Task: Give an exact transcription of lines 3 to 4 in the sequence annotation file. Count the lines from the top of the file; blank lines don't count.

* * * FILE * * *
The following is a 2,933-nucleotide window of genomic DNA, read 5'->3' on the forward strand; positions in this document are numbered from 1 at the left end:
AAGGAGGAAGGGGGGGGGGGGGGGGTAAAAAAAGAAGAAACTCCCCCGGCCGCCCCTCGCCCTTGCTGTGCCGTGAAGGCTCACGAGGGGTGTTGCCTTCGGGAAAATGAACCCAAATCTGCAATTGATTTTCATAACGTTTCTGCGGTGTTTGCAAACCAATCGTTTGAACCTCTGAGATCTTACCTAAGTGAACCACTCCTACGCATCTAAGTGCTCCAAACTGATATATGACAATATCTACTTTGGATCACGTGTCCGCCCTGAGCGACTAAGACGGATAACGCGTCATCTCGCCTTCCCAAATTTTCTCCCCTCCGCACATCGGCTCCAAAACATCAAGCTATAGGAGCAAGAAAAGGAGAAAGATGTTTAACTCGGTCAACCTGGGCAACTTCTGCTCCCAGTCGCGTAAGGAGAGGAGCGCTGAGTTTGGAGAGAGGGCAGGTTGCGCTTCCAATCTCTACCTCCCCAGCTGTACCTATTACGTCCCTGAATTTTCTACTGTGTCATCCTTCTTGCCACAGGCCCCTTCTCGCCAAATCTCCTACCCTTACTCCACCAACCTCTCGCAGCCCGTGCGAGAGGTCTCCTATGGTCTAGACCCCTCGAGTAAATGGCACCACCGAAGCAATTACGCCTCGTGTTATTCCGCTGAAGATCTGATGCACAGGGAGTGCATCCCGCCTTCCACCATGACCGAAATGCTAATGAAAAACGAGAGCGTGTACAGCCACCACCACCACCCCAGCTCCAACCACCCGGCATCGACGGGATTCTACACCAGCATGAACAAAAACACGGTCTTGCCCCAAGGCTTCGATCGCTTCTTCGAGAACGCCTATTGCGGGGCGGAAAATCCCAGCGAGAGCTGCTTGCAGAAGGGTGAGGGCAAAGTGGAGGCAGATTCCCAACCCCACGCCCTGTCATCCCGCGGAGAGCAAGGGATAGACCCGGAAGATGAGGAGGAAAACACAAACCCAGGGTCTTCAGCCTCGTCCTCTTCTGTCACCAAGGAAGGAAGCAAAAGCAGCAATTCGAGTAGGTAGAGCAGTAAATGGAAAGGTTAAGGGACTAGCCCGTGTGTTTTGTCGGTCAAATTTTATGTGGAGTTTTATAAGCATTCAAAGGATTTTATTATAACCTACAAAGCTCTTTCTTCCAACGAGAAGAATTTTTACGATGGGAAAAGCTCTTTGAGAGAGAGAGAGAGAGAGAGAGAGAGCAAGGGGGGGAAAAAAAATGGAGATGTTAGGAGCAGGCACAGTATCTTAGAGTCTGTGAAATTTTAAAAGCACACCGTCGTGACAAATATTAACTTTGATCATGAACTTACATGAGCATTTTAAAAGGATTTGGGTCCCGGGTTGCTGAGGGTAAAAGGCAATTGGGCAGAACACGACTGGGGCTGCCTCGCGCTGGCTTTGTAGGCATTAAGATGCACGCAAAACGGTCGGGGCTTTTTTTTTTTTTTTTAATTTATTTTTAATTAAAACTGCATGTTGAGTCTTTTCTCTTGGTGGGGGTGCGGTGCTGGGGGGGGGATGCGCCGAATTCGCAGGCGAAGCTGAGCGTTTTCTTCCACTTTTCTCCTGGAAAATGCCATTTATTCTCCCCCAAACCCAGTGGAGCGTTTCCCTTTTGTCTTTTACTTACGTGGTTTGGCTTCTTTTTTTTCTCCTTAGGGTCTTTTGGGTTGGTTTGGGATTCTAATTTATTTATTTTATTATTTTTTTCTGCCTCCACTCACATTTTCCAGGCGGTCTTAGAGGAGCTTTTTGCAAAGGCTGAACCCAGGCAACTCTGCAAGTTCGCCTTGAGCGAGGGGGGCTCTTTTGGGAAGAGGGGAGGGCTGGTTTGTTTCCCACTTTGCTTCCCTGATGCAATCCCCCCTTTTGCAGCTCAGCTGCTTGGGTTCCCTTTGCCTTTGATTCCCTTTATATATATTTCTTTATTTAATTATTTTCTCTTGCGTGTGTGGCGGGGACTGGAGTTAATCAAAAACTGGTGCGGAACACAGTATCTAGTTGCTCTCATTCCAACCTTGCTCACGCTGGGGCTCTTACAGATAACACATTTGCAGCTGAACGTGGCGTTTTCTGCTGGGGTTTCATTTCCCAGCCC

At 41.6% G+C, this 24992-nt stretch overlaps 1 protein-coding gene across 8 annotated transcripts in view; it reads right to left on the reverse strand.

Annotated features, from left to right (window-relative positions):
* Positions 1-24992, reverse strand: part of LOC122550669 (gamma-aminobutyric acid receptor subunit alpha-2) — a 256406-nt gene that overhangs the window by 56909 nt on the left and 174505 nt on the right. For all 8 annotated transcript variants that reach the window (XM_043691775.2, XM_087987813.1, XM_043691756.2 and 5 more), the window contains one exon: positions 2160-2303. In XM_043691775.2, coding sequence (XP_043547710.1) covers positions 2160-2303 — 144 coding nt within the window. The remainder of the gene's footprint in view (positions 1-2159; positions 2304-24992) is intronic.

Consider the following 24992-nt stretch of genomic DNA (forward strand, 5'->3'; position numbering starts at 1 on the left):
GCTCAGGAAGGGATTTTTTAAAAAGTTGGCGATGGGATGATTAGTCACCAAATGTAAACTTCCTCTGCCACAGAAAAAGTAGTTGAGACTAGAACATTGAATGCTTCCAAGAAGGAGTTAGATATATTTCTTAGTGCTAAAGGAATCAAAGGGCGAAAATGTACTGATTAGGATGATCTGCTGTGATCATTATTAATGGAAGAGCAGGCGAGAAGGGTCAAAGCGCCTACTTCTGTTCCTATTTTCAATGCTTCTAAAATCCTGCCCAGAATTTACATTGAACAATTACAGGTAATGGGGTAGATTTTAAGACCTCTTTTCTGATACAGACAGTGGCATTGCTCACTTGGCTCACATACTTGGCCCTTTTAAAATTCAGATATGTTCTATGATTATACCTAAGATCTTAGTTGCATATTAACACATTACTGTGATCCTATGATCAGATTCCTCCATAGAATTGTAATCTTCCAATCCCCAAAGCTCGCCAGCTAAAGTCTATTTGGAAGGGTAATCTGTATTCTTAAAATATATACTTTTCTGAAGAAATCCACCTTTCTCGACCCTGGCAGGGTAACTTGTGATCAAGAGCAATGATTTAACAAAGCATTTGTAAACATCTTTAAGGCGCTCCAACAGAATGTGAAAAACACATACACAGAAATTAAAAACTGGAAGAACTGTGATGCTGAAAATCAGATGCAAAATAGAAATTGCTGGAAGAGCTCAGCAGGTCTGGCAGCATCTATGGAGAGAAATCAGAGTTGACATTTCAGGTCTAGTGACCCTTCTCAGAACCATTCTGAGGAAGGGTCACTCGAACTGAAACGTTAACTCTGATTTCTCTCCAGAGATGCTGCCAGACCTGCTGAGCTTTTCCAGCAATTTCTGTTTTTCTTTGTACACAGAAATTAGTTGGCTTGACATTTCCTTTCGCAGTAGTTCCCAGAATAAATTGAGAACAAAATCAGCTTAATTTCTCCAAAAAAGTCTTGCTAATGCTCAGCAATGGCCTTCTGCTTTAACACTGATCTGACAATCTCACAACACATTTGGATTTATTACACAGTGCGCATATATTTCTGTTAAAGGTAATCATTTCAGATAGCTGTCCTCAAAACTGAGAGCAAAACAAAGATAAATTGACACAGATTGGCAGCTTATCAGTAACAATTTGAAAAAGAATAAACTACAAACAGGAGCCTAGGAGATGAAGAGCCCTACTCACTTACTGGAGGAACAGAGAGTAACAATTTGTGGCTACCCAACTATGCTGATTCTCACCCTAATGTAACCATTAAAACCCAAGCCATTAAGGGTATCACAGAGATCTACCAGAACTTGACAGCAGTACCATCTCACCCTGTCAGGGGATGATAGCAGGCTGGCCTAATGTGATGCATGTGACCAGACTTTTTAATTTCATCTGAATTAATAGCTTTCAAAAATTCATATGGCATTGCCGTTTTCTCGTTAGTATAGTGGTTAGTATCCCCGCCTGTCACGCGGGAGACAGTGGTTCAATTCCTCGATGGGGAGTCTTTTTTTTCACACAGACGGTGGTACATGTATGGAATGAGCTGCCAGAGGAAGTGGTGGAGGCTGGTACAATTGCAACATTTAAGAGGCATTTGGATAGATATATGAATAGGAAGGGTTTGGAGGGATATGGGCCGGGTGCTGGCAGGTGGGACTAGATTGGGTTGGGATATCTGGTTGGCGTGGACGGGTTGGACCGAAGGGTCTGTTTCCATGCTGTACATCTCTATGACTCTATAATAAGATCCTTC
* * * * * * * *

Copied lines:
At 41.6% G+C, this 24992-nt stretch overlaps 1 protein-coding gene across 8 annotated transcripts in view; it reads right to left on the reverse strand.

Annotated features, from left to right (window-relative positions):